(Original piece published in Jakarta Post)
Observers and critics are hoping for Indonesia to maximize its position as a non-permanent member of the UN Security Council for the 2019-2020 period. One of the main priorities for Indonesia in the security council is to create a global ecosystem of peace and stability by advancing peacekeeping and peacebuilding.
Can we expect Indonesia to bring in the conflict in the Rakhine state in Myanmar as a council agenda to push forward the promise of state members to partner for world peace? To date, the Security Council have yet to address the topic with concrete resolutions that could be put to practice. Since his election in 2014, President Joko “Jokowi” Widodo have led Indonesia to play a greater role in facilitating and accommodating refugees in Indonesia and abroad.
Indonesia, with special trust from Myanmar to directly approach the government regarding the conflict, has paid more significant attention to the Rohingya. The efforts resulted in enhanced bilateral engagement with Myanmar’s government, multi-stakeholder diplomacy with civil society organisations in the delivery of humanitarian aid, and the establishment of schools and hospitals for the Rohingya from a multi-donor trust fund.
However, to bring up the agenda concerning the Rohingya to the Security Council is to also up the risk of disrupting “ASEAN centrality” and affect Indonesia’s natural leadership position within the region.
The ASEAN Summit in Singapore in April had “… discussed and received a briefing from Myanmar on the humanitarian situation in Rakhine State.” This statement only reaffirms a humanitarian approach in the delivery of aid, in particular through the ASEAN Coordinating Center for Humanitarian Assistance on disaster management. It doesn’t call for an investigation on the affairs behind the plight.
Although several country leaders have vaguely spoken of steps the organization would take as a collective body, Prime Minister Minister Less Hsien Loong – under Singapore’s chairmanship of ASEAN – has reaffirmed that “ASEAN did not have the authority or capacity to directly intervene in Myanmar’s internal affairs.”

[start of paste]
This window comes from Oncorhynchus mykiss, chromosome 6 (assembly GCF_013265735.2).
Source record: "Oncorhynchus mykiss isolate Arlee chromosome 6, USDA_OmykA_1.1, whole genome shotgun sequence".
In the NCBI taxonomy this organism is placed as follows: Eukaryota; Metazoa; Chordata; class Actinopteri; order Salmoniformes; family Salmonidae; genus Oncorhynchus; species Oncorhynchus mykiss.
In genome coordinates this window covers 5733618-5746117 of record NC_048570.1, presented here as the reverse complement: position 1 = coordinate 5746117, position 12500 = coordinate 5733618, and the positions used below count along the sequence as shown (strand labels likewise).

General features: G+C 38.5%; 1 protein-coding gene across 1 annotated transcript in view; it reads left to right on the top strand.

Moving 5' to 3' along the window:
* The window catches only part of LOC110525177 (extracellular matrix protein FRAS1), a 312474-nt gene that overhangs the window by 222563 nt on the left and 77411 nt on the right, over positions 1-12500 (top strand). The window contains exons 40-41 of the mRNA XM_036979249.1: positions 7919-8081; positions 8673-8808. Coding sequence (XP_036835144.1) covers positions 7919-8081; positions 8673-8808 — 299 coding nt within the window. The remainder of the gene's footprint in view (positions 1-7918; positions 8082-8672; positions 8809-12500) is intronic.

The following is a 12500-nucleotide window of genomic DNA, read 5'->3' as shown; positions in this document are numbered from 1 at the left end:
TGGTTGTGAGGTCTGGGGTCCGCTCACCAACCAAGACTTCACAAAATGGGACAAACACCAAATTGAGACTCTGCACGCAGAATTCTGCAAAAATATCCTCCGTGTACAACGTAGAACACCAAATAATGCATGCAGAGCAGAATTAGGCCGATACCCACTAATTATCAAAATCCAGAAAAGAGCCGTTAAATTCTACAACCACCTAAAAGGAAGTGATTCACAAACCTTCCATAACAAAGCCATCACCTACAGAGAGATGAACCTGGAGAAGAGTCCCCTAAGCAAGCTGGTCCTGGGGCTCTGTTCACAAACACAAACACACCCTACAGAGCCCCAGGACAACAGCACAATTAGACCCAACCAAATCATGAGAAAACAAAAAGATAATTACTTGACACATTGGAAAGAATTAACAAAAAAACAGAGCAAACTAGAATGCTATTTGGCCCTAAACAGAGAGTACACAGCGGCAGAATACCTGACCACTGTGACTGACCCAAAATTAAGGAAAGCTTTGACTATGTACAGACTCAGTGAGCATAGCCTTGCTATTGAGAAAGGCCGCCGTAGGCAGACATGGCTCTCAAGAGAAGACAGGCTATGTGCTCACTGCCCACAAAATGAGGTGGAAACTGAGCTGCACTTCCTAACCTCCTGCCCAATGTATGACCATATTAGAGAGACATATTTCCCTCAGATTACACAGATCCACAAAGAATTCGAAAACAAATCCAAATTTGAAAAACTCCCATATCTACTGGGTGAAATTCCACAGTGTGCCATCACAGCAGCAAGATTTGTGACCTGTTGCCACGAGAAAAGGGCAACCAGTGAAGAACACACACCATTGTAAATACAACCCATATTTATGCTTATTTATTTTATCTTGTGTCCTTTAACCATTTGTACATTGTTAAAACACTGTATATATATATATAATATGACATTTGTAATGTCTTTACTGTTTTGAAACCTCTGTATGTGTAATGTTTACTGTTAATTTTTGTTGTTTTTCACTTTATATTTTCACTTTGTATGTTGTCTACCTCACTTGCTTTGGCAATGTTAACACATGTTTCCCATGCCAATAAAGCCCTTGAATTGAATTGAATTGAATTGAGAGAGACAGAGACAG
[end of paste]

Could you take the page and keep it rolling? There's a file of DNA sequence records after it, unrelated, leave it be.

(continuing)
As ASEAN works with absolute adherence to non-interference, therefore a proposal to deal with an internal conflict would undoubtedly bring disunity among ASEAN members, and would especially discredit Myanmar.
During its Security Council non-permanent membership in 2007-2008, Indonesia rejected France’s proposal for the R2P “Responsibility to Protect” to be exercised by the SC when Cyclone Nargis brought devastation to Myanmar in 2008. Then foreign minister Marty Natalegawa stressed, “there are other better forums to discuss the humanitarian dimension of the Myanmar situation.” The ASEAN Emergency Rapid Assessment Team (ERAT) was then activated to respond to Nargis. It led the most expeditious and effective deployment of relief workers while other foreign channels found it difficult to send aid under Myanmar’s military regime.
Indonesia will most likely “play safe” in its early appointment. Moreover, it cannot pursue individual interests during the council’s decision-making process. As the country representing the Asia-Pacific regional grouping in the UN’s most powerful body, Indonesia needs to practice with great caution with its actions and decision-making.
Only if Indonesia is successful in mediating a way for the Security Council to work in ASEAN affairs and vice versa, with consent from Myanmar, can we then expect progress from the UN.